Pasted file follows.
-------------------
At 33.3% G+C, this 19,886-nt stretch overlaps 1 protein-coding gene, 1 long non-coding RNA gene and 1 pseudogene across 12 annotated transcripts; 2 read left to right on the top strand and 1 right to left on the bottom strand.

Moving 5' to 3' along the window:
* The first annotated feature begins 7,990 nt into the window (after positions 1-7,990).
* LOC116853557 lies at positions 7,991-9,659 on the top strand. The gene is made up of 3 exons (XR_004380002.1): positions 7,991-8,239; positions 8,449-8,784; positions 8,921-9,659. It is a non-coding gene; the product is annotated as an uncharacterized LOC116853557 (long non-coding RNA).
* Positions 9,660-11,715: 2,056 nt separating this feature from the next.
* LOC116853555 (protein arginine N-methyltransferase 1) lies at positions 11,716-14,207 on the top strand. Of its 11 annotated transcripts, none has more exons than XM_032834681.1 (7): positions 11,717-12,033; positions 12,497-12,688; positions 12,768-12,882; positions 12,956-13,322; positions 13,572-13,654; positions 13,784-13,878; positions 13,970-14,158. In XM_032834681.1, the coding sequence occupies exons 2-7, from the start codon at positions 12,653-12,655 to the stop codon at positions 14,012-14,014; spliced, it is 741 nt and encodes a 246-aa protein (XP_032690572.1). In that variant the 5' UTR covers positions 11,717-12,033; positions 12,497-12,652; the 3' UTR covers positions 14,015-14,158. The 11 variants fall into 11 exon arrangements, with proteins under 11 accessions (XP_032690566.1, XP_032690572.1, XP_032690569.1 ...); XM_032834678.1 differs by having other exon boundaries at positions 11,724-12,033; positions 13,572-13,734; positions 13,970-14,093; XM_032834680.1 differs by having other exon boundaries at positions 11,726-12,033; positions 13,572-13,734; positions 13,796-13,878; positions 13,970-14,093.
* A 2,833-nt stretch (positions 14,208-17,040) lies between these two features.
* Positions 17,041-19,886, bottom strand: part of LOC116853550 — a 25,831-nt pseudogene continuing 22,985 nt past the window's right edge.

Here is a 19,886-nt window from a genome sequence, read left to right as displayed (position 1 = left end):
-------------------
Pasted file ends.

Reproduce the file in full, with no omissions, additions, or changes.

At 33.3% G+C, this 19,886-nt stretch overlaps 1 protein-coding gene, 1 long non-coding RNA gene and 1 pseudogene across 12 annotated transcripts; 2 read left to right on the top strand and 1 right to left on the bottom strand.

Moving 5' to 3' along the window:
* The first annotated feature begins 7,990 nt into the window (after positions 1-7,990).
* LOC116853557 lies at positions 7,991-9,659 on the top strand. The gene is made up of 3 exons (XR_004380002.1): positions 7,991-8,239; positions 8,449-8,784; positions 8,921-9,659. It is a non-coding gene; the product is annotated as an uncharacterized LOC116853557 (long non-coding RNA).
* Positions 9,660-11,715: 2,056 nt separating this feature from the next.
* LOC116853555 (protein arginine N-methyltransferase 1) lies at positions 11,716-14,207 on the top strand. Of its 11 annotated transcripts, none has more exons than XM_032834681.1 (7): positions 11,717-12,033; positions 12,497-12,688; positions 12,768-12,882; positions 12,956-13,322; positions 13,572-13,654; positions 13,784-13,878; positions 13,970-14,158. In XM_032834681.1, the coding sequence occupies exons 2-7, from the start codon at positions 12,653-12,655 to the stop codon at positions 14,012-14,014; spliced, it is 741 nt and encodes a 246-aa protein (XP_032690572.1). In that variant the 5' UTR covers positions 11,717-12,033; positions 12,497-12,652; the 3' UTR covers positions 14,015-14,158. The 11 variants fall into 11 exon arrangements, with proteins under 11 accessions (XP_032690566.1, XP_032690572.1, XP_032690569.1 ...); XM_032834678.1 differs by having other exon boundaries at positions 11,724-12,033; positions 13,572-13,734; positions 13,970-14,093; XM_032834680.1 differs by having other exon boundaries at positions 11,726-12,033; positions 13,572-13,734; positions 13,796-13,878; positions 13,970-14,093.
* A 2,833-nt stretch (positions 14,208-17,040) lies between these two features.
* Positions 17,041-19,886, bottom strand: part of LOC116853550 — a 25,831-nt pseudogene continuing 22,985 nt past the window's right edge.

Here is a 19,886-nt window from a genome sequence, read left to right as displayed (position 1 = left end):